Alan had rigged up two video cameras so that people in the narthex could see the bells swinging and the ringers without climbing the stairs. As the postlude concluded I ran up to the ringing room and said, "Itís show time!" As I took my place at the sixth, Bruce said, "Look to" and I intoned "First rounds on eight on Saint Markís Bells, Praise be to God!" Bruce said trebles going... sheís gone. Oh! the glory of that moment will be a memory which I think all those present in the ringing room and those gathered outside will never forget till their dying day! No words can express my delight with the bells. Their sound is far more wonderful than I could have ever imagined. No retuning needed!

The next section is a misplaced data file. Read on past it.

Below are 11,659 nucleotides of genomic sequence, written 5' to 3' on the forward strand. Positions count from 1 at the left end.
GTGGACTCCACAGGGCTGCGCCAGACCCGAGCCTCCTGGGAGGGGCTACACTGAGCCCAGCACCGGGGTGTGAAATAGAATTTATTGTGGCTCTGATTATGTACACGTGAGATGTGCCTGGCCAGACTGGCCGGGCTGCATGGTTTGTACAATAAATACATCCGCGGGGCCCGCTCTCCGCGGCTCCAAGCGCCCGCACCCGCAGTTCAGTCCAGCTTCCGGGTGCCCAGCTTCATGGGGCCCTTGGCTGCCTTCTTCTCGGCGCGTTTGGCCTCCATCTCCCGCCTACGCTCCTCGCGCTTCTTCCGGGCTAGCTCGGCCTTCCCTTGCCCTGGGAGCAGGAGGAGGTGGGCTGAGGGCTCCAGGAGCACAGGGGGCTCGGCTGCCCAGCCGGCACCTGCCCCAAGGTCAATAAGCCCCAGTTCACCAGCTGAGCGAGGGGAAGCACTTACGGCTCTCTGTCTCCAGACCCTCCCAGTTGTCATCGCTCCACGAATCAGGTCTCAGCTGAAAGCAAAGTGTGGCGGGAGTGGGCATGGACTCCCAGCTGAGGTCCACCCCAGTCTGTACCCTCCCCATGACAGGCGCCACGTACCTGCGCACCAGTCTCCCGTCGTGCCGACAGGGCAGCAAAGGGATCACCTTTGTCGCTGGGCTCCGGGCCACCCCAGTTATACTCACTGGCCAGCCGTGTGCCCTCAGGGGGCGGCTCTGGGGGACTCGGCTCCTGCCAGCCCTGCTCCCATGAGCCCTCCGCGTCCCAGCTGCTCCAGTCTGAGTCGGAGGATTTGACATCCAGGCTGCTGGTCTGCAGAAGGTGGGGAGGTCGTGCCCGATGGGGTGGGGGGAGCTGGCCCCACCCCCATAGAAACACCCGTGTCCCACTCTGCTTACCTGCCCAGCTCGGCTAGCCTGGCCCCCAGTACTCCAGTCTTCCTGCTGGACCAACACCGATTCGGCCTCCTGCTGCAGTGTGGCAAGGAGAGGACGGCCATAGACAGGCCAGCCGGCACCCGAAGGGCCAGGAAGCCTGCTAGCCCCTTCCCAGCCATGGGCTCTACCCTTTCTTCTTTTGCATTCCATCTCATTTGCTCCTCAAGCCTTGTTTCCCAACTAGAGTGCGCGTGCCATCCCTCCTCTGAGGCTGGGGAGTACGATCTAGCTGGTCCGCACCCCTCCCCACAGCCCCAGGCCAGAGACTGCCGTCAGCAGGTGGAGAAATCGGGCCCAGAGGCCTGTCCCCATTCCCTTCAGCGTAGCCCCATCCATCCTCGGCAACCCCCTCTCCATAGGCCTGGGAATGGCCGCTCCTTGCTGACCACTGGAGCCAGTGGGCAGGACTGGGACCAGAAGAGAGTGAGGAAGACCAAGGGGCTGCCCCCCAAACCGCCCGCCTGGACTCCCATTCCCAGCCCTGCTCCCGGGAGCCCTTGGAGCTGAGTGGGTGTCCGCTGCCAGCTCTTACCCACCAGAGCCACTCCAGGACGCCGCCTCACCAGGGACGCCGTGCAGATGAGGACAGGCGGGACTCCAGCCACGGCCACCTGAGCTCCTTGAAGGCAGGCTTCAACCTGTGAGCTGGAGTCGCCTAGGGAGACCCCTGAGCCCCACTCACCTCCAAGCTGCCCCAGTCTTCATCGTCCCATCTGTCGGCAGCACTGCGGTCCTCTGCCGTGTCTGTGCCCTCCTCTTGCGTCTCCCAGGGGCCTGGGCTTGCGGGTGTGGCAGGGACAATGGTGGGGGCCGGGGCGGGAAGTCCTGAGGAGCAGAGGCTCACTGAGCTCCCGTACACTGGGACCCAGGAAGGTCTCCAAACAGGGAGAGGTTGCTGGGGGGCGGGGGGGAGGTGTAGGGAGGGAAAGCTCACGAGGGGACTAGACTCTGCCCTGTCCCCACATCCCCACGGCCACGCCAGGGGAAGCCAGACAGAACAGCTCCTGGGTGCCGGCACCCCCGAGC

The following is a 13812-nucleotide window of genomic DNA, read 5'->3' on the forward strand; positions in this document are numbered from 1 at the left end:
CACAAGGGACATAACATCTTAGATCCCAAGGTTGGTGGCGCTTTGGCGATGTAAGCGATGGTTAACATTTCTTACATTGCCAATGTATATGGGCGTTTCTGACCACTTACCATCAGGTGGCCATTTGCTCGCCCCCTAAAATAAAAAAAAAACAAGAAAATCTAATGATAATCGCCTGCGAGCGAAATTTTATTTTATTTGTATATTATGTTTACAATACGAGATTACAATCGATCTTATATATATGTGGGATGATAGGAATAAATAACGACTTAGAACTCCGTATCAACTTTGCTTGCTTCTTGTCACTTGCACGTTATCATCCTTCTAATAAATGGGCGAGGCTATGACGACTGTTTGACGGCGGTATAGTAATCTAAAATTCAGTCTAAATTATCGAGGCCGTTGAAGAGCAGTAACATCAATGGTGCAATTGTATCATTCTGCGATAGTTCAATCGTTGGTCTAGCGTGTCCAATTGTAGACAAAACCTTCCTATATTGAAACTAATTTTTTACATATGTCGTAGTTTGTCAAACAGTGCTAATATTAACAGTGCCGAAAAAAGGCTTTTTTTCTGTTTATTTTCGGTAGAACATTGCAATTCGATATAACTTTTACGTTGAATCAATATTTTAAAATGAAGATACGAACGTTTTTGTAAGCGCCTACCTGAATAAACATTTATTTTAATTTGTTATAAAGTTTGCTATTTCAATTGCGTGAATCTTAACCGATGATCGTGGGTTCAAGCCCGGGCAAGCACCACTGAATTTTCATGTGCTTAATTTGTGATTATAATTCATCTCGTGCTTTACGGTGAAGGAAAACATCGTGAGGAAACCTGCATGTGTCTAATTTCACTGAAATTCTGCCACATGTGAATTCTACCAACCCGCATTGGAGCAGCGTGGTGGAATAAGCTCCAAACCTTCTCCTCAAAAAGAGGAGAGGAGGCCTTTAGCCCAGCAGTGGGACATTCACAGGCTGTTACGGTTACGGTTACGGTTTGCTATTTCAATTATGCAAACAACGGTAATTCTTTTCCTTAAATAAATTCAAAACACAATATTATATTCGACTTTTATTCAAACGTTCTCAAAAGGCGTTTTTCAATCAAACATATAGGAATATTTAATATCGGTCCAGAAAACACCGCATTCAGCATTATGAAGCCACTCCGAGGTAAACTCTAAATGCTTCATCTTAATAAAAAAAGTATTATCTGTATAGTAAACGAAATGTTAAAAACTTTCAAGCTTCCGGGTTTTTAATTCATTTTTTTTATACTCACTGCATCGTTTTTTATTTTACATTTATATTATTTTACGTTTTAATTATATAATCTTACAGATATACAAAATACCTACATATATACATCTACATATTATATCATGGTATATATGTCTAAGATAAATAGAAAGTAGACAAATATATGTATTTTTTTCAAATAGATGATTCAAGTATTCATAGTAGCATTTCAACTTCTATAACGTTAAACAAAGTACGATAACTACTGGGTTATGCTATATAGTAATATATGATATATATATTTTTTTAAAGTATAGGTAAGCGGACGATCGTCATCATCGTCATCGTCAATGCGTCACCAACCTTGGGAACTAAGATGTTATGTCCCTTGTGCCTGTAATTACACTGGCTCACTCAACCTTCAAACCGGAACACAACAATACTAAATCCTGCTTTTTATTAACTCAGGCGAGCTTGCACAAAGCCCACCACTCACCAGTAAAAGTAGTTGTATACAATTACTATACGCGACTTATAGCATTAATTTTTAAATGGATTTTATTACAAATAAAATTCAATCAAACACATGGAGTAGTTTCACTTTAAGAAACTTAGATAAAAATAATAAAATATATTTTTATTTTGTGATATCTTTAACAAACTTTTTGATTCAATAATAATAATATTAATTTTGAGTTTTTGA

Bruce did a wonderful job of coordinating the ringing that day. Every person, beginner or expert, got to ring as much as they wanted. Even a few curious onlookers from the street came up the tower and got a pull. The first method rung was Grandsire Triples. Later Plain Bob Major, Stedman and Cambridge were all wonderfully rung.
Audrey Evans and Davis díAmbly hosted a delightful champagne snack for us later in the afternoon for which we ringers, hot, thirsty and hungry were most grateful.
Plan to come to Philadelphia to ring soon. The service of rededication of the bells and blessing by Charles Bennison the Bishop of Pennsylvania will be on October 24th at evensong. The first peal attempt will take place prior to the service. We are planning to ring on Friday October 22 in the evening and October 23rd all day Saturday to celebrate.
Hope to see you soon!